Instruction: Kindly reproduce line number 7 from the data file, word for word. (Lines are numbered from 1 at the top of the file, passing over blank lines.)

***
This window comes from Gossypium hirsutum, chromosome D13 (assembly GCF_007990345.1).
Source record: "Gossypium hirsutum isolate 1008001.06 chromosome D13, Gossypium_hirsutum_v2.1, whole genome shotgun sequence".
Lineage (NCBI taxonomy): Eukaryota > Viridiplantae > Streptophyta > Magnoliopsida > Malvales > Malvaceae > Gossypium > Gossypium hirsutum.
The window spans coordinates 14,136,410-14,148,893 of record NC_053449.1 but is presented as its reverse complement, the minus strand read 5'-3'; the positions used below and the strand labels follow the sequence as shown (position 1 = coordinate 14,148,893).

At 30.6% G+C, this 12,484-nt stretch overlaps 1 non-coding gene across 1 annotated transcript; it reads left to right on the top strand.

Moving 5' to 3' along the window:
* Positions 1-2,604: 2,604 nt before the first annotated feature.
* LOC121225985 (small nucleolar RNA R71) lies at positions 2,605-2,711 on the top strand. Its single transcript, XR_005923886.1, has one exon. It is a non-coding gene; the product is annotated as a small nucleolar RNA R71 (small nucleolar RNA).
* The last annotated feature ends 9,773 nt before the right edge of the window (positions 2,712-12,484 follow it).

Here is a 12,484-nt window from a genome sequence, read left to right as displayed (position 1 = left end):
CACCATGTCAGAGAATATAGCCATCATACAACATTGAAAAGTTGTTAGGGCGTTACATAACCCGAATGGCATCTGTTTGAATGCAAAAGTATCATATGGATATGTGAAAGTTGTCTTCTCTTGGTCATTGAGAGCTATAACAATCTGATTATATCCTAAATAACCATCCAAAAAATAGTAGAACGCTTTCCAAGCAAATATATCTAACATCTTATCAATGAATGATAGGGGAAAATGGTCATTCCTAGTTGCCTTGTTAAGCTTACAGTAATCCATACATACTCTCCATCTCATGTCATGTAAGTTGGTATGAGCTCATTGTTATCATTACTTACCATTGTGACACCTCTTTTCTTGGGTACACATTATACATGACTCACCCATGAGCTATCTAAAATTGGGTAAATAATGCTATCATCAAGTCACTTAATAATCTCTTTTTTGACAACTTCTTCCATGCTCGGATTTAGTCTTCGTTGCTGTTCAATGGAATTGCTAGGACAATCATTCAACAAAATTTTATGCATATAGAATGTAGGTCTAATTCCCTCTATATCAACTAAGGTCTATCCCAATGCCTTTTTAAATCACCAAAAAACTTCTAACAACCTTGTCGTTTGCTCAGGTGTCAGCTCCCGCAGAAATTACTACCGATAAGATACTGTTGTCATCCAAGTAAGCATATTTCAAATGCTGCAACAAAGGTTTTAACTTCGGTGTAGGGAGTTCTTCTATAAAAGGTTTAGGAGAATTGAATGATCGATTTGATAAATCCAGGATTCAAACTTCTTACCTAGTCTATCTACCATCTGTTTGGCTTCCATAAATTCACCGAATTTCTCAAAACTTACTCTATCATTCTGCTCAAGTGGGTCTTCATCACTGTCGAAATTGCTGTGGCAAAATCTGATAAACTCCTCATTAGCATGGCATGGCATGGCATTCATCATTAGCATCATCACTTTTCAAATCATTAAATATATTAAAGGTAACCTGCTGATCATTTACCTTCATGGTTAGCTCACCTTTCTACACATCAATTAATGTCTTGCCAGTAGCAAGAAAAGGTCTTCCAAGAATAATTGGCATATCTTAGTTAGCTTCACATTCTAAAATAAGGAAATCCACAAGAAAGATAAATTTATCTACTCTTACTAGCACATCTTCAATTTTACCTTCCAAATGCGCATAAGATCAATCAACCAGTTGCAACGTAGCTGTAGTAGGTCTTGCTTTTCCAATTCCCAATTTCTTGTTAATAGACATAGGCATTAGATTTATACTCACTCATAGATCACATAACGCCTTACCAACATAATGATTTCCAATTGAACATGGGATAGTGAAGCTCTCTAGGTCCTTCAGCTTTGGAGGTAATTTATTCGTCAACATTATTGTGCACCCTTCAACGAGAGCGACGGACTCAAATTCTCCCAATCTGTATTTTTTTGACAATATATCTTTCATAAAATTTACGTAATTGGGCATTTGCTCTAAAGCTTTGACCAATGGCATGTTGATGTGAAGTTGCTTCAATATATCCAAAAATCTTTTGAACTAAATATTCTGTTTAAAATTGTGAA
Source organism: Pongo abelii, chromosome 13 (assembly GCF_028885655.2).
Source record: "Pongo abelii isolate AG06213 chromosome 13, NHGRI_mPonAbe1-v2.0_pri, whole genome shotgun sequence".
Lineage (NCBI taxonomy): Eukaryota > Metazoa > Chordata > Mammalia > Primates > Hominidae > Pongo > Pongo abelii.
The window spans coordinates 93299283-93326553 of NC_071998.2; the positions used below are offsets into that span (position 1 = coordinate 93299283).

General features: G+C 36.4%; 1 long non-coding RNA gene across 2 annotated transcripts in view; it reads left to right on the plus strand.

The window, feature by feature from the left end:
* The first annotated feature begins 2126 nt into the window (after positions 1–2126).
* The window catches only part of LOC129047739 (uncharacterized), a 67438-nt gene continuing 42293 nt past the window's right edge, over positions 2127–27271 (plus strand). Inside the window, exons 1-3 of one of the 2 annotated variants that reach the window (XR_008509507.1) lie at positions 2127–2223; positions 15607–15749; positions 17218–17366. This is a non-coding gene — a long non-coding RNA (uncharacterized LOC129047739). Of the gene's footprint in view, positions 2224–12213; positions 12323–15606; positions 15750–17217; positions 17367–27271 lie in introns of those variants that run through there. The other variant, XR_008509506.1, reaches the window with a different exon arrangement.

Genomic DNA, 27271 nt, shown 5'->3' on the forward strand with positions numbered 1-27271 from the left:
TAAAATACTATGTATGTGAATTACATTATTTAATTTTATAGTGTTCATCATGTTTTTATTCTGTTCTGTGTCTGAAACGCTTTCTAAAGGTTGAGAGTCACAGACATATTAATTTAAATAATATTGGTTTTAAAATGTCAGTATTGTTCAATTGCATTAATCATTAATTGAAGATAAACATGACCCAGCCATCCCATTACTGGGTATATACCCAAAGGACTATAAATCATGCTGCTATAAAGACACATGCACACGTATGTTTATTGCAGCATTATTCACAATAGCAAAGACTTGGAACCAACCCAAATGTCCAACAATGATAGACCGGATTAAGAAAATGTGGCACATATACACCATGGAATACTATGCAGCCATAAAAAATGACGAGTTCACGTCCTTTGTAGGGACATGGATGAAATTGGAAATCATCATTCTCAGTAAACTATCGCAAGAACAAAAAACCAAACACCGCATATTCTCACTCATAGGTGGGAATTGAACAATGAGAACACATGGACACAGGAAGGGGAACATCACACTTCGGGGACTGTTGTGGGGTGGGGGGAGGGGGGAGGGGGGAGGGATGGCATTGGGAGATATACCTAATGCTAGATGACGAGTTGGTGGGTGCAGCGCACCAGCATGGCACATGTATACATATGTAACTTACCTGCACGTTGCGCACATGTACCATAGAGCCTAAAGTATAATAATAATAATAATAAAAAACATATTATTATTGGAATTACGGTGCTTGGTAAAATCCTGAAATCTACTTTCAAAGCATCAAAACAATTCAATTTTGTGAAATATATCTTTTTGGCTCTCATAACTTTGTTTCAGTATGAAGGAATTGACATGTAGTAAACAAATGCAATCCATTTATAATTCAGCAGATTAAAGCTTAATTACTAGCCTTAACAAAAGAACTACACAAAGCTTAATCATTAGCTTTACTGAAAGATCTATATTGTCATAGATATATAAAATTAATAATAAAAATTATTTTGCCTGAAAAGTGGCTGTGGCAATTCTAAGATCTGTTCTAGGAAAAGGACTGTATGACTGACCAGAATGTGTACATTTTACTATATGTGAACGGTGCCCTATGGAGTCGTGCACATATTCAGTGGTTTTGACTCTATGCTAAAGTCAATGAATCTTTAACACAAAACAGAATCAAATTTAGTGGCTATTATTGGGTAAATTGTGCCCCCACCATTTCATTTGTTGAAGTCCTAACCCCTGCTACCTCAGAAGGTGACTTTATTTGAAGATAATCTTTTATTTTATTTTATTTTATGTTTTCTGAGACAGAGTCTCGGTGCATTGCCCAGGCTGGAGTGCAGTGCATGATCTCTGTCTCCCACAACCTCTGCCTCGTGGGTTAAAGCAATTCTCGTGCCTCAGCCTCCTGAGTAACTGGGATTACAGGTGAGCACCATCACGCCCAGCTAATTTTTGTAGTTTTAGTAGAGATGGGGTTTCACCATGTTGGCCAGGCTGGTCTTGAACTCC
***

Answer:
* Positions 1-2,604: 2,604 nt before the first annotated feature.